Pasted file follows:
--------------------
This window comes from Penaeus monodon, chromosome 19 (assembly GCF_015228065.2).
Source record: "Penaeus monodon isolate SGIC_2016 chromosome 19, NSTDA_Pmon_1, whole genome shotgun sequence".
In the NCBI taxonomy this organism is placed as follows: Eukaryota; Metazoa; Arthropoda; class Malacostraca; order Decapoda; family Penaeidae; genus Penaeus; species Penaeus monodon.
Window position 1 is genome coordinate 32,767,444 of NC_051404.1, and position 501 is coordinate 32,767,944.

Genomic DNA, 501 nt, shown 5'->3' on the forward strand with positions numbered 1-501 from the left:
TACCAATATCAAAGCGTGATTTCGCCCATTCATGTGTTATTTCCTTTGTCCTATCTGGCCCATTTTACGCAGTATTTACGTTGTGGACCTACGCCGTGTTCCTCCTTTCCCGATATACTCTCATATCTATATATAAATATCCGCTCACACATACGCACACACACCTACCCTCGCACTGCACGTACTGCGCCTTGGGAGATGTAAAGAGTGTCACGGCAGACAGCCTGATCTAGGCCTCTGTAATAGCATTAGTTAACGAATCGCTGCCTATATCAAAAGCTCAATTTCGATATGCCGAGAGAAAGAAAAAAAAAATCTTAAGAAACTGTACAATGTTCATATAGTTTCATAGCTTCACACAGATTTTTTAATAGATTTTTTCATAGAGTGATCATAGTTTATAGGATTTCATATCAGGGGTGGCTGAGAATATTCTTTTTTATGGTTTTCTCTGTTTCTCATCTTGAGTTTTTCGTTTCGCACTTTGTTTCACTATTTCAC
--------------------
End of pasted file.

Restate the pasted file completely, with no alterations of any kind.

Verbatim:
This window comes from Penaeus monodon, chromosome 19 (assembly GCF_015228065.2).
Source record: "Penaeus monodon isolate SGIC_2016 chromosome 19, NSTDA_Pmon_1, whole genome shotgun sequence".
In the NCBI taxonomy this organism is placed as follows: Eukaryota; Metazoa; Arthropoda; class Malacostraca; order Decapoda; family Penaeidae; genus Penaeus; species Penaeus monodon.
Window position 1 is genome coordinate 32,767,444 of NC_051404.1, and position 501 is coordinate 32,767,944.

Genomic DNA, 501 nt, shown 5'->3' on the forward strand with positions numbered 1-501 from the left:
TACCAATATCAAAGCGTGATTTCGCCCATTCATGTGTTATTTCCTTTGTCCTATCTGGCCCATTTTACGCAGTATTTACGTTGTGGACCTACGCCGTGTTCCTCCTTTCCCGATATACTCTCATATCTATATATAAATATCCGCTCACACATACGCACACACACCTACCCTCGCACTGCACGTACTGCGCCTTGGGAGATGTAAAGAGTGTCACGGCAGACAGCCTGATCTAGGCCTCTGTAATAGCATTAGTTAACGAATCGCTGCCTATATCAAAAGCTCAATTTCGATATGCCGAGAGAAAGAAAAAAAAAATCTTAAGAAACTGTACAATGTTCATATAGTTTCATAGCTTCACACAGATTTTTTAATAGATTTTTTCATAGAGTGATCATAGTTTATAGGATTTCATATCAGGGGTGGCTGAGAATATTCTTTTTTATGGTTTTCTCTGTTTCTCATCTTGAGTTTTTCGTTTCGCACTTTGTTTCACTATTTCAC